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CAGE GALLERY

Visual Arts at Miami


MARY ROGERO, INTERIM CHAIR Department of Architecture + Interior Design 101 Alumni Hall | (513) 529-7210 ArchID@MiamiOH.edu

SPRING 2018

MAR 5–16 COCKROACH This exhibit contains over 70 separate framed works by Brian Delford Andrews. There are up to 20 different projects represented in the exhibit. The drawings/ projects have been executed over the last 10 years and include a series based on architectural interventions in the Inland Empire, as well as a sequence based on the Charles Starkweather murders, done as an architectural exploration while Andrews was the Hyde Chair at the University of Nebraska. The drawings continually explore a connection between image and text as a way of describing a place.

MAR 26–APR 13 WE ALSO PLAY Collected visual examples of faculty work will be in this exhibition. The work includes responses to poetry, landscape, spaces for human habitation as well as others.

APRIL 23–27 MATERIAL DIRECTIONS A presentation of new, innovative, and interesting materials and their uses.

Volume 6, Issue 2 | Spring 2018

CAGE GALLERY

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CONTEMPORARY ART

T H U R S D AY S 5 : 5 0 – 7 : 0 5 P M | A R T B U I L D I N G , R O O M 1 0 0 (unless otherwise noted)

FEB 1 MICHELLE GRABNER: 2018 JUROR, MIAMI UNIVERSITY YOUNG PAINTERS COMPETITION Michelle Grabner is an artist, a writer, and a curator based in Wisconsin. She is the Crown Family Professor of Art at the School of the Art Institute of Chicago where she has taught for twenty years. In 2009, Grabner and Killam opened The Poor Farm in rural Wisconsin. The Poor Farm is dedicated to annual historical and contemporary exhibitions, lectures, performances, publications, screenings and alternative free pedagogical programs.

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FEB 8 JACQUELINE WOOD: THE STRUCTURES OF MEDIA Artist C. Jacqueline Wood presents a short talk titled The Structures of Media exploring how she considers questions of form and content in her creative process. Wood lives and works in Cincinnati, OH. She is the founder and director of The Mini Microcinema in Cincinnati, and runs a small production company called Golden Hour Moving Pictures. Her film, video, and installation work has been shown in Ann Arbor, Cincinnati, Chicago, Grand Rapids, and Los Angeles. [www.projectplane. com]

FEB 15 MATT WEDEL: MATT WEDEL Using landscape as a platform to begin working, Wedel approaches creating as if the possibilities are limitless, weightless, and immediate. He works amongst this landscape both from imagination as well as from historical influences. Matt Wedel has an MFA from California State University, Long Beach. His work has been exhibited extensively throughout the U.S. and Europe. He currently lives and works in Athens, Ohio.

COLLEGE OF CREATIVE ARTS

FEB 22 REBECCA MORGAN Rebecca Morgan is from central Pennsylvania, and her paintings, drawings, and ceramics emanate from stereotypes of rural Appalachia. Humorous, benevolent, and savage at turns, her characters touch on truths about poverty, addiction, and off-the-grid living, as well as idealizations of uncultured country life. As an on-and-off-again New Yorker, Morgan represents the ultimate insider/outsider pointof view, embracing and critically distancing herself from her origins. Her talk will include conversations about studio practice, decision making and navigating life as an artist.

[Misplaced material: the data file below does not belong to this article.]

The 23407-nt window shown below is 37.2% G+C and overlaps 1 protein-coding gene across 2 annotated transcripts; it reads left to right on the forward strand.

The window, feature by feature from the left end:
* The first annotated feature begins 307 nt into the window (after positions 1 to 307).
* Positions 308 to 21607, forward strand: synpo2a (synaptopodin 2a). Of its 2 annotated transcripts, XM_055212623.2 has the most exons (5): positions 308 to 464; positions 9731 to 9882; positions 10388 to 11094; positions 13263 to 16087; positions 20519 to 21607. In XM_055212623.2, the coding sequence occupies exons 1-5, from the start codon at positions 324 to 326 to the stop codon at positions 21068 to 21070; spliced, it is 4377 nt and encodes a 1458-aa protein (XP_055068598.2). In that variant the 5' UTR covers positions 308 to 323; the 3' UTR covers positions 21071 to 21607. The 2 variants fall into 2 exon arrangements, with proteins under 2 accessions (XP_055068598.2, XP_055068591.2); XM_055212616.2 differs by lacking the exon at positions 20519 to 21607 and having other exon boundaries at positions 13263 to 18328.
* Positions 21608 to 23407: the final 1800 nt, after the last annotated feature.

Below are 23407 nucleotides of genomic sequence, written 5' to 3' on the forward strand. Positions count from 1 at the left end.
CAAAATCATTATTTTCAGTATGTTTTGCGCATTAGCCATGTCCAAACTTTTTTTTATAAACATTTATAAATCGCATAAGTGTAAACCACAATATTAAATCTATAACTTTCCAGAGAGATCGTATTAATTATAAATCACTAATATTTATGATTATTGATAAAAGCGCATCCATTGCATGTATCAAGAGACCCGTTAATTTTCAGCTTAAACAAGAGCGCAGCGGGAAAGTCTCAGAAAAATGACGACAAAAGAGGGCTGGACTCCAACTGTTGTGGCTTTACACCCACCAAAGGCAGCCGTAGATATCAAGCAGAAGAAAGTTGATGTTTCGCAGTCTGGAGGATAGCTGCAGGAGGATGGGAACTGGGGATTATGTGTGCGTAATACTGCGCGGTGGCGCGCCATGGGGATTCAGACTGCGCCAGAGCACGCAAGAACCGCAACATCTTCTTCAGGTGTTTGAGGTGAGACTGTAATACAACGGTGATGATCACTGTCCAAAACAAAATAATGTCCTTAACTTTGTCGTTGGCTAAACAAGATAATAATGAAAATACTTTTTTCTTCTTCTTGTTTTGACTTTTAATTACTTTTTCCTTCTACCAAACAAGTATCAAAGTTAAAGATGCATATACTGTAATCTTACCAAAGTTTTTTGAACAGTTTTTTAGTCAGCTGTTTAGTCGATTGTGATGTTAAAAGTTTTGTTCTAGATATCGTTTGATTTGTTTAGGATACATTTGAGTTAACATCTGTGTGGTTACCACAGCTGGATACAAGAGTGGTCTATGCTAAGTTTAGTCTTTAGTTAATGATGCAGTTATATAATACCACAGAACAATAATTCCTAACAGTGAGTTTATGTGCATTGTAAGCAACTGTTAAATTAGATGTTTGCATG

Visual Arts at Miami


LECTURE SERIESSpring 2018 ART 281: CONTEMPORARY ART FORUM

MAR 8 MARK DEJONG: ARCHITECTURE, HOUSECRAFT, OR ART? Mark Dejong will revisit his journey both in art school and his residential construction career which equally informed the work he is presently making as a ‘house’ artist. The Swing House will be showcased as the logical marriage of this journey. Dejong was born in the Netherlands and raised in Southern Ohio.

Volume 6, Issue 2 | Spring 2018

MAR 29 SHINJI TURNERYAMAMOTO: KUNSTKAMMER (CABINET OF CURIOSITIES)

APR 12 MELISSA VOGLEY WOODS: EXPERIMENTAL PATHS TOWARDS PAINTING

Shinji Turner-Yamamoto is a Japanese born U.S.based artist known for paintings, sculptures, and installations employing elemental materials such as trees, fossils, and minerals, creating profound viewer connections with nature. He works with identifiable imagery to encourage humanity to encounter the essential in nature and time in new and unexpected ways, and is committed to using historic and natural elements in his work as meditations on the environment. [turneryamamoto.net]

Melissa Vogley Woods will talk about her practice that takes experimental paths towards painting. From video to sculpture and back again to paint on canvas Vogley Woods’ work investigate themes of sexuality, power and the personal. Her work considers abstraction as the construct for both the images based work and gestural performative videos. [melissavogleywoods. com]